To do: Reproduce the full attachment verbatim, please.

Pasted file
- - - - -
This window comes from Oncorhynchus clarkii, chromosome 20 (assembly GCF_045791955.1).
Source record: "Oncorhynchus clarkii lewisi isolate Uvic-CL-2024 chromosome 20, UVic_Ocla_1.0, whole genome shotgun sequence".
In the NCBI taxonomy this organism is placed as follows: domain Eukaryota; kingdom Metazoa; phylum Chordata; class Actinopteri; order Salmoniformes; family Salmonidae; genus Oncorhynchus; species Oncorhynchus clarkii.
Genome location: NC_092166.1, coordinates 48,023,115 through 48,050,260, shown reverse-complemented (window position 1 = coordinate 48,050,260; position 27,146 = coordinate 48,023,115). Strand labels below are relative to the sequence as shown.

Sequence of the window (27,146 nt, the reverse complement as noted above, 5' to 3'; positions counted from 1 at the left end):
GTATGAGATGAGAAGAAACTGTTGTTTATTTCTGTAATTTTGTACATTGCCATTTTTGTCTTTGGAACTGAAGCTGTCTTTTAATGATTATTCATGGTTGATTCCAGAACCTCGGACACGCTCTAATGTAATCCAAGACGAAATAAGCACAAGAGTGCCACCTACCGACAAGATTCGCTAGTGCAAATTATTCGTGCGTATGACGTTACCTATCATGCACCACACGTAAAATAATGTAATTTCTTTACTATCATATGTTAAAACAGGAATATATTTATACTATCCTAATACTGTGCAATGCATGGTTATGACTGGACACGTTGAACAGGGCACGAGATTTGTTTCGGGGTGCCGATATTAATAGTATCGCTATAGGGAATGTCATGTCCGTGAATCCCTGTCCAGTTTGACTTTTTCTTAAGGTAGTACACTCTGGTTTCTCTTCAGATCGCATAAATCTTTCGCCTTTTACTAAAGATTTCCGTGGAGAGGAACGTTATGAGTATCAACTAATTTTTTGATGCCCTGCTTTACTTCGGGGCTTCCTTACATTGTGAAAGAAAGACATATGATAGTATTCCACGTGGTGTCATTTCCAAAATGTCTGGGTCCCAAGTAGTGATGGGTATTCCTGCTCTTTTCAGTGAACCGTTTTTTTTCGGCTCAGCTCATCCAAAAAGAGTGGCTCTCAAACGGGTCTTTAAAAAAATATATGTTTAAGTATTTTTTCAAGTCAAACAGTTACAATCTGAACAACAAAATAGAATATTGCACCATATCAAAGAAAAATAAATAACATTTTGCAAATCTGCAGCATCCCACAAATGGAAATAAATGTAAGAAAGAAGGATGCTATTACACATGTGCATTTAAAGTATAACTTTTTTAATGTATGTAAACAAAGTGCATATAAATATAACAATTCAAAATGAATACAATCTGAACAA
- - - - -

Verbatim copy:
This window comes from Oncorhynchus clarkii, chromosome 20 (assembly GCF_045791955.1).
Source record: "Oncorhynchus clarkii lewisi isolate Uvic-CL-2024 chromosome 20, UVic_Ocla_1.0, whole genome shotgun sequence".
In the NCBI taxonomy this organism is placed as follows: domain Eukaryota; kingdom Metazoa; phylum Chordata; class Actinopteri; order Salmoniformes; family Salmonidae; genus Oncorhynchus; species Oncorhynchus clarkii.
Genome location: NC_092166.1, coordinates 48,023,115 through 48,050,260, shown reverse-complemented (window position 1 = coordinate 48,050,260; position 27,146 = coordinate 48,023,115). Strand labels below are relative to the sequence as shown.

Sequence of the window (27,146 nt, the reverse complement as noted above, 5' to 3'; positions counted from 1 at the left end):
GTATGAGATGAGAAGAAACTGTTGTTTATTTCTGTAATTTTGTACATTGCCATTTTTGTCTTTGGAACTGAAGCTGTCTTTTAATGATTATTCATGGTTGATTCCAGAACCTCGGACACGCTCTAATGTAATCCAAGACGAAATAAGCACAAGAGTGCCACCTACCGACAAGATTCGCTAGTGCAAATTATTCGTGCGTATGACGTTACCTATCATGCACCACACGTAAAATAATGTAATTTCTTTACTATCATATGTTAAAACAGGAATATATTTATACTATCCTAATACTGTGCAATGCATGGTTATGACTGGACACGTTGAACAGGGCACGAGATTTGTTTCGGGGTGCCGATATTAATAGTATCGCTATAGGGAATGTCATGTCCGTGAATCCCTGTCCAGTTTGACTTTTTCTTAAGGTAGTACACTCTGGTTTCTCTTCAGATCGCATAAATCTTTCGCCTTTTACTAAAGATTTCCGTGGAGAGGAACGTTATGAGTATCAACTAATTTTTTGATGCCCTGCTTTACTTCGGGGCTTCCTTACATTGTGAAAGAAAGACATATGATAGTATTCCACGTGGTGTCATTTCCAAAATGTCTGGGTCCCAAGTAGTGATGGGTATTCCTGCTCTTTTCAGTGAACCGTTTTTTTTCGGCTCAGCTCATCCAAAAAGAGTGGCTCTCAAACGGGTCTTTAAAAAAATATATGTTTAAGTATTTTTTCAAGTCAAACAGTTACAATCTGAACAACAAAATAGAATATTGCACCATATCAAAGAAAAATAAATAACATTTTGCAAATCTGCAGCATCCCACAAATGGAAATAAATGTAAGAAAGAAGGATGCTATTACACATGTGCATTTAAAGTATAACTTTTTTAATGTATGTAAACAAAGTGCATATAAATATAACAATTCAAAATGAATACAATCTGAACAA